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June 18, 1997



Released for Publication August 5, 1997.

Presiding Justice Cousins delivered the opinion of the court. Leavitt and Cahill, JJ., concur.

The opinion of the court was delivered by: Cousins

PRESIDING JUSTICE COUSINS delivered the opinion of the court:

Plaintiff, Bill Doherty filed a complaint against defendants, Peter Kahn (Kahn), Patrick Driscoll (Driscoll), Jeff Randall (Randall), Robert Modder (Modder), and Glen Regal Landscaping. The 12-count complaint alleged that plaintiff owned a landscaping business and the defendants offered plaintiff the opportunity to form a new landscaping business with defendants, called Glen Regal Landscaping. The complaint alleged, inter alia, that, in exchange for plaintiff's employees, his landscaping equipment, as well as his existing accounts, plaintiff would become president of the new company, be awarded 65% of the stock, and paid $5,000 per month. The complaint further alleged that, although plaintiff accepted the offer and performed his obligation under the agreement, he only received $2,000 or $3,000 a month. Defendants also reduced his stock to 25% and decided in a meeting that plaintiff would no longer be president of the company. Moreover, the complaint alleged that defendants terminated plaintiff because he refused to engage in illegal activity. After his termination, plaintiff was unable to secure work because defendants had defamed him to the clients and had refused to return plaintiff's equipment. Plaintiff alleged that, because of defendants' actions, he has continued to lose income, business, and revenue, and he has suffered severe and intense emotional distress. Defendants filed motions to dismiss the complaint pursuant to sections 2-615 and 2-619 of the Code of Civil Procedure (Code)(735 ILCS 5/2-615, 2-619 (West 1992)), which the trial court granted. On appeal, plaintiff contends that the trial court erred in dismissing his actions for: (1) securities fraud; (2) defamation; (3) tortious interference with contract and/or prospective economic advantage; (4) back pay based on the Illinois Wage Payment and Collection Act (820 ILCS 115/1 et seq. (West 1992)); (5) retaliatory discharge; (6) breach of fiduciary duties; (7) breach of contract; (8) fraud; (9) conversion; (10) damages under the Illinois Consumer Fraud and Deceptive Business Practices Act (Consumer Fraud Act) (815 ILCS 505/1 et seq. (West 1992)); and (11) intentional infliction of emotional distress. The trial court did not dismiss plaintiff's breach of employment contract claim; therefore, it is not a part of the appeal.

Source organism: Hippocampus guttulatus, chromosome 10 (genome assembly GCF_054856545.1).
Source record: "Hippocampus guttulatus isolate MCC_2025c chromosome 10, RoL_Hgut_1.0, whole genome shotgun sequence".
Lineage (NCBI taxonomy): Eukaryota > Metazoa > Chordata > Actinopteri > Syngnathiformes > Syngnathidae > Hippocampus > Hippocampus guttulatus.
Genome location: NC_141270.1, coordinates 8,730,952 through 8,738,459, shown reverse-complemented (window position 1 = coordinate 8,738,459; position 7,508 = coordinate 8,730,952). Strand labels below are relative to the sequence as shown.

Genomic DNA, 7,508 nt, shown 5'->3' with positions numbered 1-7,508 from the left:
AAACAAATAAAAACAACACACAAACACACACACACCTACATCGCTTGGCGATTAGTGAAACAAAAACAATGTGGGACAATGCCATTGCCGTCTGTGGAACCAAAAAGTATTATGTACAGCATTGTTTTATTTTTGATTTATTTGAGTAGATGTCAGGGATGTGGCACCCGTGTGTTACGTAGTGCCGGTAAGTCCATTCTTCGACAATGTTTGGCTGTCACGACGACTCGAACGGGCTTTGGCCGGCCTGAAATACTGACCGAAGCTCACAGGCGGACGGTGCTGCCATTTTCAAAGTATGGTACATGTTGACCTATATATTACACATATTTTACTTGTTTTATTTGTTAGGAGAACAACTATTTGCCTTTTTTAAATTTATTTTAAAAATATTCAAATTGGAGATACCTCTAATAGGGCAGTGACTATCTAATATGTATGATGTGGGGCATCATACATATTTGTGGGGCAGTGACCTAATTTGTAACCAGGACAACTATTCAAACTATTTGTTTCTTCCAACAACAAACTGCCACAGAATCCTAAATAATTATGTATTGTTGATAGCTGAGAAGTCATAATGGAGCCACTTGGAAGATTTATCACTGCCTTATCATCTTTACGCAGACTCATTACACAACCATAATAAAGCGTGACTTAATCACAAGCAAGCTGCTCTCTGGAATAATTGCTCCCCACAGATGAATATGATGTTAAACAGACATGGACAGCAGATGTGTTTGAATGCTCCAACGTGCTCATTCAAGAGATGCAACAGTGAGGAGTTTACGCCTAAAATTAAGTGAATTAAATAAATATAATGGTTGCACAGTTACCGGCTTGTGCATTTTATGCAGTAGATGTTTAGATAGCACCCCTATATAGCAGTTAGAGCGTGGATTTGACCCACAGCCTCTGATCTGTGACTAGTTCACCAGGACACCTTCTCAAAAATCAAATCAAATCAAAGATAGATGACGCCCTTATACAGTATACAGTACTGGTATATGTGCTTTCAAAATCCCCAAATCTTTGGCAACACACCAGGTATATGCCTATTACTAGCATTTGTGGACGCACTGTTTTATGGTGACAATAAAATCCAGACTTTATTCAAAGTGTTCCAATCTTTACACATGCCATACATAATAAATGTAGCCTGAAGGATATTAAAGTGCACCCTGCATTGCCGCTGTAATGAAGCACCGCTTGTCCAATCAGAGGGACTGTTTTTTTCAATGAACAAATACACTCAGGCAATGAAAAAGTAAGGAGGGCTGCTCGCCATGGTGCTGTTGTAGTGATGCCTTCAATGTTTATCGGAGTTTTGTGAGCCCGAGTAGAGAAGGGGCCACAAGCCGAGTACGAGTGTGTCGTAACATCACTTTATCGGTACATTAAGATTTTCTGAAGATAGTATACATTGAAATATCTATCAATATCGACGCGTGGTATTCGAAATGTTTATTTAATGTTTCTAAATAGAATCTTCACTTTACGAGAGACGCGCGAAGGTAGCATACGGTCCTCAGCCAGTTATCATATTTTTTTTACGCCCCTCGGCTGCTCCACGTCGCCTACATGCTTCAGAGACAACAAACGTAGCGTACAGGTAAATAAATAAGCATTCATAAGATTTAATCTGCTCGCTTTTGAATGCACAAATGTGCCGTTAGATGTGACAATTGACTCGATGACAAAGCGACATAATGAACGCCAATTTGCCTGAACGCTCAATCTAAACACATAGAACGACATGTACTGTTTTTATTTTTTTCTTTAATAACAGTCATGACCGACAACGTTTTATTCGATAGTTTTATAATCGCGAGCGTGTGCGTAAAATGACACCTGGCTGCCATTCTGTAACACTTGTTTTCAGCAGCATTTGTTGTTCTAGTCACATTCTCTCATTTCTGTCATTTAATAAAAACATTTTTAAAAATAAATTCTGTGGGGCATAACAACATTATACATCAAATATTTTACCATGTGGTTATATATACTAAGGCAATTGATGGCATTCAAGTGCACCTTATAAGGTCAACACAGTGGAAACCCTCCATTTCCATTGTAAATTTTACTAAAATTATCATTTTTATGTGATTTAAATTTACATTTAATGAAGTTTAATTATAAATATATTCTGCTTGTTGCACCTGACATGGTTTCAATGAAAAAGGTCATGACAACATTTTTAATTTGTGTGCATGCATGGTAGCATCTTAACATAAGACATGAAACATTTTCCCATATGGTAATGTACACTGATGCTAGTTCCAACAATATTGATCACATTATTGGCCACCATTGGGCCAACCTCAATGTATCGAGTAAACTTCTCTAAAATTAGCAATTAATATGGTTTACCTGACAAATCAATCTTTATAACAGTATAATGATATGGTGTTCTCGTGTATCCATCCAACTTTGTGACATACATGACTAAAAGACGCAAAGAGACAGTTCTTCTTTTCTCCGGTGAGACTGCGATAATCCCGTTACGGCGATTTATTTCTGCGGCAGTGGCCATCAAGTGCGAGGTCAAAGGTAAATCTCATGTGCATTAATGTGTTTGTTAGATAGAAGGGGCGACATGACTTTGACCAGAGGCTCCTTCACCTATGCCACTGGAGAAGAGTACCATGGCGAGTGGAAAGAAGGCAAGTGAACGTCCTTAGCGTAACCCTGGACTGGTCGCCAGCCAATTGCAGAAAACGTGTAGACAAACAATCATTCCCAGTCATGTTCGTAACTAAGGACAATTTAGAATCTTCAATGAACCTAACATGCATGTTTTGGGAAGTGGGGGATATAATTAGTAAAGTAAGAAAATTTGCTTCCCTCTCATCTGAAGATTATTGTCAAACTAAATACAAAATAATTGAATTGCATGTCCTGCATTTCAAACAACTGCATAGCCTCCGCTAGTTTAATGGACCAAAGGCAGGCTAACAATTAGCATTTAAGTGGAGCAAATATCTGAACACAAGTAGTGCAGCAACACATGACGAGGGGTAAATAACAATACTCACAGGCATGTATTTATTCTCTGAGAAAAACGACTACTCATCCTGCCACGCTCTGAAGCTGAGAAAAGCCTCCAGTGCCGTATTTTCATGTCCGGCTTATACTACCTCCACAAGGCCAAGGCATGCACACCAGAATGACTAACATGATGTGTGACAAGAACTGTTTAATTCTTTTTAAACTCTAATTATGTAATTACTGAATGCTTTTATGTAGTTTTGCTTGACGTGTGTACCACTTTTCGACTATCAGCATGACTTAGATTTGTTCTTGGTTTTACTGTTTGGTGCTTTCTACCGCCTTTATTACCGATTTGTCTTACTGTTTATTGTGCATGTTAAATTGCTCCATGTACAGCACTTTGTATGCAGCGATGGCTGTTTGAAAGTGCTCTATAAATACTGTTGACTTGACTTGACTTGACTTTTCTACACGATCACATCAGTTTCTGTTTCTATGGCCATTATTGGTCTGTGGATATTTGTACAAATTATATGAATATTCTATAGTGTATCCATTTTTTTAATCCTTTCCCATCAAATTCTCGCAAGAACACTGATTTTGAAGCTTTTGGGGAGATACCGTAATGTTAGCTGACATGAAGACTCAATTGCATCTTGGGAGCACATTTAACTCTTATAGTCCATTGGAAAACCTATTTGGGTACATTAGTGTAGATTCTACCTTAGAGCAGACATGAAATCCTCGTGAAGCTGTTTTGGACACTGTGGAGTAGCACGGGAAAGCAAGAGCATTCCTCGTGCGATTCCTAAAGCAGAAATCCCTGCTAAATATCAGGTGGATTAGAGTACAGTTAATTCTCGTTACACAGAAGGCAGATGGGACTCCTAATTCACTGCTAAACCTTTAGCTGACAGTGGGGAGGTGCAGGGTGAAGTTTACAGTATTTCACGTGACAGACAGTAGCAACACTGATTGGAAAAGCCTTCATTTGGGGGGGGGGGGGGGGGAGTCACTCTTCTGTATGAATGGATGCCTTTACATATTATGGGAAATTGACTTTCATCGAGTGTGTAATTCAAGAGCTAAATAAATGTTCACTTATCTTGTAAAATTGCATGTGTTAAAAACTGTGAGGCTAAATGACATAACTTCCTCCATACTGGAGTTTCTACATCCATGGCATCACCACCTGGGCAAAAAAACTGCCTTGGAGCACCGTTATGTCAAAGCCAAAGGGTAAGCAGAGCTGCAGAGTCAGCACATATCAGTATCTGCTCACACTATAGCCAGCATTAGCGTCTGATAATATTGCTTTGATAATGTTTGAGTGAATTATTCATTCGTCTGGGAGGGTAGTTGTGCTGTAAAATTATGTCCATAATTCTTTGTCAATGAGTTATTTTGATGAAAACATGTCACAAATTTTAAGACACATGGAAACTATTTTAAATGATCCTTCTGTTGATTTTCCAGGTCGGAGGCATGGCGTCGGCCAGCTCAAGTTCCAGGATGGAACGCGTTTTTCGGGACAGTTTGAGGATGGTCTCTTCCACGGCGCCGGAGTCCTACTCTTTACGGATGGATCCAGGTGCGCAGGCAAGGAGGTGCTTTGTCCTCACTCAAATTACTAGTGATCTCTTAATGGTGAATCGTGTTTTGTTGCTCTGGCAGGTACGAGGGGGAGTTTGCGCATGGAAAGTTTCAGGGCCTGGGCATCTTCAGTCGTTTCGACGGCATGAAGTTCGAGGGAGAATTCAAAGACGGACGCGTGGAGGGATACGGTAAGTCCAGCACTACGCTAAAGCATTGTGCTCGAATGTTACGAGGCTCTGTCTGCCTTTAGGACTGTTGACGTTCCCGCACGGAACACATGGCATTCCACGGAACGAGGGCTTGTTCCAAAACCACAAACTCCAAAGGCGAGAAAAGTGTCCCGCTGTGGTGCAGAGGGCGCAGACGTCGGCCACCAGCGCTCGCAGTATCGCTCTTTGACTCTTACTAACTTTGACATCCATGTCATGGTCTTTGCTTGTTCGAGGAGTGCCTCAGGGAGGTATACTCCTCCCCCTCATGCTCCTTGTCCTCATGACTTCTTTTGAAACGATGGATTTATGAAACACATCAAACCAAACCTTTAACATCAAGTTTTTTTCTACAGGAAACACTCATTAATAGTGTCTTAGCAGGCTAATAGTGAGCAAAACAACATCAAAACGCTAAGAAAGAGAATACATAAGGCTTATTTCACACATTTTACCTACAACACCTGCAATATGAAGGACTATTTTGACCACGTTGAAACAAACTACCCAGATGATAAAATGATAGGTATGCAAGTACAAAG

Plaintiff alleged in his second amended complaint that, for several years prior to May 1993, he ran his own landscaping company, Doherty Landscaping. In early 1993, plaintiff was approached by Kahn and Driscoll, both of whom who ran (and continue to run) a property management company called Creative Property Management (Creative). Kahn and Driscoll told plaintiff that Creative managed several townhome and condominium associations and that they contracted with outside landscapers to landscape the grounds of those townhome and condominium associations. They further told plaintiff that they thought it would be a profitable endeavor to bring landscaping "in house" and to form their own landscaping company to service the associations managed by Creative.

Plaintiff also alleged that Kahn and Driscoll asked plaintiff to join them and explained that they would handle all the "financial and administrative details" so that plaintiff could focus on the client development, sales and operations. They also told plaintiff he would be the "President" of the company and own 65% of the stock (Kahn, Driscoll, and Modder would split the remaining 35% of the stock). Plaintiff was to be paid $5,000 per month salary. In exchange for these promises, plaintiff agreed to this arrangement and became a part of the new company, called Glen Regal.

Plaintiff brought his existing staff, all his landscaping equipment, as well as his main client, Gatewood Condominium Association, to the new company, Glen Regal. Several of the associations managed by Creative were landscaped by plaintiff in his capacity as the president of Glen Regal, including those known as Dunbar, Westlake, Copper Oaks and Sarah's Grove. Plaintiff alleged that, by October 1993, he was not receiving the $5,000-per-month salary he had been promised, but was receiving only $2,000 or $3,000. Plaintiff made repeated demands for his back pay and was repeatedly promised by defendants that he would receive the money.

In approximately March 1994, Kahn and Driscoll held a board of directors meeting at which they decided to reduce plaintiff's stock ownership to 25%, voted him out as the president of the company, and revoked his check-signing privileges on behalf of Glen Regal. Plaintiff never consented to any of these decisions.